By Connie Davis Bushey
News Editor, Baptist and Reflector
BRENTWOOD — The projected photo in the meeting room was of 10 children though only one was spotlighted. The caption read — “If the trend continues, nine of 10 children born after 9/11 will reach adulthood without knowing Christ.”
“It takes something monumental to reverse a trend. You don’t reverse a trend just by changing your mind,” observed Randy C. Davis.
Even more alarming is that these children born after 9/11 (2001), who are known as Generation Z, make up what is predicted to be the largest generation ever, added Davis. The executive director of the Tennessee Baptist Convention spoke at the “Reaching Gen Z” luncheon held at Grace Community Church here and at six other locations across the state recently. The meetings drew a total of about 525 people.
“The generation of those 16 and younger right now is going to be the largest generation ever birthed in North America. They’re projected to be at least 2 percent larger than the Millennial generation; they’re larger than the Baby Boomer generation.”
They also are the most lost spiritually, Davis reported. The Greatest Generation or the Builders (born until 1946) were comprised of about 60 percent Christians, Baby Boomers (born 1946-64) consisted of about 35 percent Christians, and Millennials (born 1982-2004) of about 15 percent.
The trend is that about 10 percent or less of Gen Zers will be Christians, Davis added.
Another reason for urgency on the part of Christians is that studies show at least 84 percent of those who are Christian made that decision before the age of 19, he explained.
“I don’t have a magic bullet to hand you, but what I do want to do is to sound the alarm,” he told the conferees, who included mostly church staff members and some church leaders.
“You are on the front line more than anybody else working with churches,” Davis noted. He explained that he was especially addressing pastors of single-staff churches and those leading students, children, and preschoolers.
“If we stop doing everything else we are doing in church life and in denominational life, the one thing we must do is focus on this generation because they’re growing up in a climate that is almost averse to evangelism.
“The culture is putting incredible pressure on them to adopt and accept things that are unbiblical and if you don’t reach them, if we do not lock arms and hearts to reach this next generation, who in the world is going to reach them for Jesus Christ?” Davis implored.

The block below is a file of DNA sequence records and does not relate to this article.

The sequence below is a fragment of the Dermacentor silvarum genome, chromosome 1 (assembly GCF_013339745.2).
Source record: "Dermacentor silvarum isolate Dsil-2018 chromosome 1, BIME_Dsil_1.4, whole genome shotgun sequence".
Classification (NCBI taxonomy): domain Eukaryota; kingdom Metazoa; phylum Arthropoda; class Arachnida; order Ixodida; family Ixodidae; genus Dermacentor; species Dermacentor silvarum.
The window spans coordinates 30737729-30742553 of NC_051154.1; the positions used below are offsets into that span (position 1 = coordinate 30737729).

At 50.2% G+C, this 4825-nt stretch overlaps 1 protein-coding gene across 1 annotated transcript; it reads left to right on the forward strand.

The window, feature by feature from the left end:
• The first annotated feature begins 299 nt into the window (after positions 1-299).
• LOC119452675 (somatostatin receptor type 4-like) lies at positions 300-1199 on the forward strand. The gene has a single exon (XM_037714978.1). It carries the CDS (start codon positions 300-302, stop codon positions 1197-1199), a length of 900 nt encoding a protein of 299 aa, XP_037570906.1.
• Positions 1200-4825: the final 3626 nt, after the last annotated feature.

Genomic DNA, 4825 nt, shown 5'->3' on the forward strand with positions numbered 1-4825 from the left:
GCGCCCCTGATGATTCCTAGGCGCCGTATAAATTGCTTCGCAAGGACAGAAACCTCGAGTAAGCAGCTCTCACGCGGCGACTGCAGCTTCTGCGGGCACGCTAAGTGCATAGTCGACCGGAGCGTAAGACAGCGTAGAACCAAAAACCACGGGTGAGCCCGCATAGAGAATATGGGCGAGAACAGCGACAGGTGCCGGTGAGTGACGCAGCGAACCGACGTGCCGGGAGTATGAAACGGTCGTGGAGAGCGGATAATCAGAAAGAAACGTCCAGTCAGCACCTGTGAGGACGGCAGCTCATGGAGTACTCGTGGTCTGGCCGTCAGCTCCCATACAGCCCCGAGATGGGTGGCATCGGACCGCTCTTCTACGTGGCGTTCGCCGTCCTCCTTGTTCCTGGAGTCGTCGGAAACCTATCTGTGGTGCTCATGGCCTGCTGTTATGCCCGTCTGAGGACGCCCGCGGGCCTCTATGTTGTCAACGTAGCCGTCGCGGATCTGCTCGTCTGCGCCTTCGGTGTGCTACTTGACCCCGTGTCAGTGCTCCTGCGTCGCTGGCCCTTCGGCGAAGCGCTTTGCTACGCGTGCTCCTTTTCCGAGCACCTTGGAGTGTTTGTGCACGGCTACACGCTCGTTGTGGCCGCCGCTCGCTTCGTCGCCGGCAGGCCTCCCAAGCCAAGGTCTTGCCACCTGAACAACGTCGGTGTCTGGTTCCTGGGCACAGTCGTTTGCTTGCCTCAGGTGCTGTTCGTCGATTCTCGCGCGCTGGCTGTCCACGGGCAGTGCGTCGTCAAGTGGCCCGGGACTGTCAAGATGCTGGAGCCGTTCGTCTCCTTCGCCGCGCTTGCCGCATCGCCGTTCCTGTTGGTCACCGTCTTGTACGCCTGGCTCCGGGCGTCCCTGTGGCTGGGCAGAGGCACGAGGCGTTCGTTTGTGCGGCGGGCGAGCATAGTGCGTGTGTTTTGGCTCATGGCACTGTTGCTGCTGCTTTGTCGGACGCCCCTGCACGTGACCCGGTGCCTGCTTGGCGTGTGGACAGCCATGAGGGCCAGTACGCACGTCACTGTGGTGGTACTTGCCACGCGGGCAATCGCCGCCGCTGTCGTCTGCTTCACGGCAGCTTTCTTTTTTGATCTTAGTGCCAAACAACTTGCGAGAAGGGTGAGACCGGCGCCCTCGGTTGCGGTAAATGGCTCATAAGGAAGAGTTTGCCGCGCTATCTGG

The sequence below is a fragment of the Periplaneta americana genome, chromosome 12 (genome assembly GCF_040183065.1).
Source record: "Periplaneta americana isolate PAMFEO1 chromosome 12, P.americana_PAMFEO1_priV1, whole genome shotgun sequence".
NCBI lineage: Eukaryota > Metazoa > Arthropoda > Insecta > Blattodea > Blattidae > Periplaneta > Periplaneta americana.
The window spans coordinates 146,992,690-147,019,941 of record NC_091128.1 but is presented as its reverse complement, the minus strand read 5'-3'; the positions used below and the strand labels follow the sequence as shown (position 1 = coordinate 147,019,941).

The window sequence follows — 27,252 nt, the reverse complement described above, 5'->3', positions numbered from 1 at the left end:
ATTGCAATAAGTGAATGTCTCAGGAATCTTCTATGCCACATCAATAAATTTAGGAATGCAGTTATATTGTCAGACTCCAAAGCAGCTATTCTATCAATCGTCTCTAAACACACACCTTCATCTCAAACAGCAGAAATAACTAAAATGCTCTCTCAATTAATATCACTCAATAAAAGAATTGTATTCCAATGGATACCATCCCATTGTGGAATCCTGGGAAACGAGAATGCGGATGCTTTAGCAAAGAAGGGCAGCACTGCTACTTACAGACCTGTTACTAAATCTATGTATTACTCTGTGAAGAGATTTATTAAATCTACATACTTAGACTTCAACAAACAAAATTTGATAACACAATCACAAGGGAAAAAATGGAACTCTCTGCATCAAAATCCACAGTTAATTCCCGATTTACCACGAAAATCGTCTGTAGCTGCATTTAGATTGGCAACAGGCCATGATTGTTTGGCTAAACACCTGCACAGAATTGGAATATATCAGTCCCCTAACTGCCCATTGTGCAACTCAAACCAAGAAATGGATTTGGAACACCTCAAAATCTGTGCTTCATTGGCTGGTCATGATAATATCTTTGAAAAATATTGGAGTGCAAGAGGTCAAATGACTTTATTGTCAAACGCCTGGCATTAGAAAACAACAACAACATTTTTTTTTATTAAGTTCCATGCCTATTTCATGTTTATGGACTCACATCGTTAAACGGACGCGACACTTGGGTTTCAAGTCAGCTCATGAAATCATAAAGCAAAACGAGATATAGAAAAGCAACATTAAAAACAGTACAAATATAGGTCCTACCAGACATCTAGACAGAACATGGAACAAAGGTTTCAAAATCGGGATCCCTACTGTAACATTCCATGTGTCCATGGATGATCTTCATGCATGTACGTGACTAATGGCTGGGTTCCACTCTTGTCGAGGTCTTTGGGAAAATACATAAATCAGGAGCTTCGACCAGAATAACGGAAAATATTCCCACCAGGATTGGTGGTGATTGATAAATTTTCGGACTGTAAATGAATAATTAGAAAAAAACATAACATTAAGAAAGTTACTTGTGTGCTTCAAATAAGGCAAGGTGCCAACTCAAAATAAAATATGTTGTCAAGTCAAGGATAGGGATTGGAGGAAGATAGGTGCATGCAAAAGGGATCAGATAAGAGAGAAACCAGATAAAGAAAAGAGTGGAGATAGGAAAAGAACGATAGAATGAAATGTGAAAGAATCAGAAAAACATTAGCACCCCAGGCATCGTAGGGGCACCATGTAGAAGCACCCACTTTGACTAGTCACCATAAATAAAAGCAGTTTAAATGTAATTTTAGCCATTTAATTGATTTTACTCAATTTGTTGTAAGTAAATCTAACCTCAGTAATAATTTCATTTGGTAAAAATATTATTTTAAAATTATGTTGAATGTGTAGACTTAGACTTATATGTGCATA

In the past, Southern Baptists and other evangelical denominations have reached children and youth with the gospel and discipled and equipped them “from a biblical point of view,” he noted. Southern Baptists can do it again, he continued.
“Your Tennessee Baptist Convention will do everything we can to serve you, to help you, to equip you, to network with you, to help you network with others,” stated Davis, adding that not all tools have to be Baptist, just biblical.
Also speaking at the conference was David Evans, evangelism specialist for the TBC. He spoke on the book, Why They Stay, by Steve Parr and Tom Crites, which was provided to all conferees.
Evans noted that the authors surveyed over 1,400 Millennials last summer. Millennials are about 15-35 years old now.
The authors “were tired of just focusing on the question of why young adults don’t like church …,” he explained. Instead Parr and Crites surveyed the group who stayed in the church.
The authors found Millennials stayed in church based on 15 factors, added Evans. One finding was that “nothing replaces parental discipleship, absolutely nothing.” That should be a comfort to Christians because it is biblical, he observed.
Another important finding was that “if the child or adolescent has an affectionate view of their pastor, then they are 90 percent more likely to stay in church as a young adult,” concluded Evans.
The “Reaching Gen Z” conferences were held in Brentwood, Bartlett, Jackson, Johnson City, Cookeville, Knoxville, and Chattanooga. Both a luncheon and dinner were held in Knoxville to accommodate bivocational pastors who work during the day.
Looking back on the series of meetings, Davis said, “I am astounded at the turnout. Tennessee Baptists realize that this requires our attention for the sake of the generation made up of our grandchildren, children, and friends.”